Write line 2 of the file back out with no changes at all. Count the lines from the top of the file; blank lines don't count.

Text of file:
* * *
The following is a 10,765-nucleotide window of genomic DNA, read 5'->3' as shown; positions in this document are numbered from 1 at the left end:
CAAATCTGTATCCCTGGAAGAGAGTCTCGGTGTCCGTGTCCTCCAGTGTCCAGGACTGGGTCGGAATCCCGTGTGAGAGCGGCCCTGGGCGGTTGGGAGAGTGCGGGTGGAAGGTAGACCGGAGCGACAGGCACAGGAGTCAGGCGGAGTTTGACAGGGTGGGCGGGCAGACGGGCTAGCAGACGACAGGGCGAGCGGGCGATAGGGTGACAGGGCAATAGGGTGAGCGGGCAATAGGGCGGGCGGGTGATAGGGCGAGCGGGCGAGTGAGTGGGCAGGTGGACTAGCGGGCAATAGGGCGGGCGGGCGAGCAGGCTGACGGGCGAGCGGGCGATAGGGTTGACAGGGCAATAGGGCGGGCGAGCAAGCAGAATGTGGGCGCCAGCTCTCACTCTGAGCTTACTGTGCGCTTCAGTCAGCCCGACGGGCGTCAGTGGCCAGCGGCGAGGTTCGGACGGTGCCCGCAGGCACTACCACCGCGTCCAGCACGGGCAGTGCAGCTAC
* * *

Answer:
CAAATCTGTATCCCTGGAAGAGAGTCTCGGTGTCCGTGTCCTCCAGTGTCCAGGACTGGGTCGGAATCCCGTGTGAGAGCGGCCCTGGGCGGTTGGGAGAGTGCGGGTGGAAGGTAGACCGGAGCGACAGGCACAGGAGTCAGGCGGAGTTTGACAGGGTGGGCGGGCAGACGGGCTAGCAGACGACAGGGCGAGCGGGCGATAGGGTGACAGGGCAATAGGGTGAGCGGGCAATAGGGCGGGCGGGTGATAGGGCGAGCGGGCGAGTGAGTGGGCAGGTGGACTAGCGGGCAATAGGGCGGGCGGGCGAGCAGGCTGACGGGCGAGCGGGCGATAGGGTTGACAGGGCAATAGGGCGGGCGAGCAAGCAGAATGTGGGCGCCAGCTCTCACTCTGAGCTTACTGTGCGCTTCAGTCAGCCCGACGGGCGTCAGTGGCCAGCGGCGAGGTTCGGACGGTGCCCGCAGGCACTACCACCGCGTCCAGCACGGGCAGTGCAGCTAC